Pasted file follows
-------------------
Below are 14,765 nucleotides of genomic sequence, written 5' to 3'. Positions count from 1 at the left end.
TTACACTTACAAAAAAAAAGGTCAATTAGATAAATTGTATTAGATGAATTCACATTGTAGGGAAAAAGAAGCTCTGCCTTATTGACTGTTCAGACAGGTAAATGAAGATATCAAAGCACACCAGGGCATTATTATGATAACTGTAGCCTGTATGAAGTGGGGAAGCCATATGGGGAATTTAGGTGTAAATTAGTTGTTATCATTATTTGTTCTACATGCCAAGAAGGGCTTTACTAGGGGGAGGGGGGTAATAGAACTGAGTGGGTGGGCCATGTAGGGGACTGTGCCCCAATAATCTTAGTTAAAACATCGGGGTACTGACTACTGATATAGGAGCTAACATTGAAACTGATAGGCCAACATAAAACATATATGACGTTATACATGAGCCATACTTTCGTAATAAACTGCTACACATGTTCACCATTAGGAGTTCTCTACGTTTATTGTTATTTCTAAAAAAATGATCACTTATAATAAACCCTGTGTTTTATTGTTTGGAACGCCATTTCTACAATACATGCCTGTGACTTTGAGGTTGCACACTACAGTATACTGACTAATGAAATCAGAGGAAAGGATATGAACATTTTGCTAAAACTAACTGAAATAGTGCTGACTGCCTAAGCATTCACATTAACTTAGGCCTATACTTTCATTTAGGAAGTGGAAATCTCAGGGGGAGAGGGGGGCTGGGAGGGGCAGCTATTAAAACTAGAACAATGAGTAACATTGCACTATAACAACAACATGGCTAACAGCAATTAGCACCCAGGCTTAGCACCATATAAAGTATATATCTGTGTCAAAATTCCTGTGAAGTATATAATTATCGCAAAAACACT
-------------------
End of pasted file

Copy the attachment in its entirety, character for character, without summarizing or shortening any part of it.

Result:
Below are 14,765 nucleotides of genomic sequence, written 5' to 3'. Positions count from 1 at the left end.
TTACACTTACAAAAAAAAAGGTCAATTAGATAAATTGTATTAGATGAATTCACATTGTAGGGAAAAAGAAGCTCTGCCTTATTGACTGTTCAGACAGGTAAATGAAGATATCAAAGCACACCAGGGCATTATTATGATAACTGTAGCCTGTATGAAGTGGGGAAGCCATATGGGGAATTTAGGTGTAAATTAGTTGTTATCATTATTTGTTCTACATGCCAAGAAGGGCTTTACTAGGGGGAGGGGGGTAATAGAACTGAGTGGGTGGGCCATGTAGGGGACTGTGCCCCAATAATCTTAGTTAAAACATCGGGGTACTGACTACTGATATAGGAGCTAACATTGAAACTGATAGGCCAACATAAAACATATATGACGTTATACATGAGCCATACTTTCGTAATAAACTGCTACACATGTTCACCATTAGGAGTTCTCTACGTTTATTGTTATTTCTAAAAAAATGATCACTTATAATAAACCCTGTGTTTTATTGTTTGGAACGCCATTTCTACAATACATGCCTGTGACTTTGAGGTTGCACACTACAGTATACTGACTAATGAAATCAGAGGAAAGGATATGAACATTTTGCTAAAACTAACTGAAATAGTGCTGACTGCCTAAGCATTCACATTAACTTAGGCCTATACTTTCATTTAGGAAGTGGAAATCTCAGGGGGAGAGGGGGGCTGGGAGGGGCAGCTATTAAAACTAGAACAATGAGTAACATTGCACTATAACAACAACATGGCTAACAGCAATTAGCACCCAGGCTTAGCACCATATAAAGTATATATCTGTGTCAAAATTCCTGTGAAGTATATAATTATCGCAAAAACACT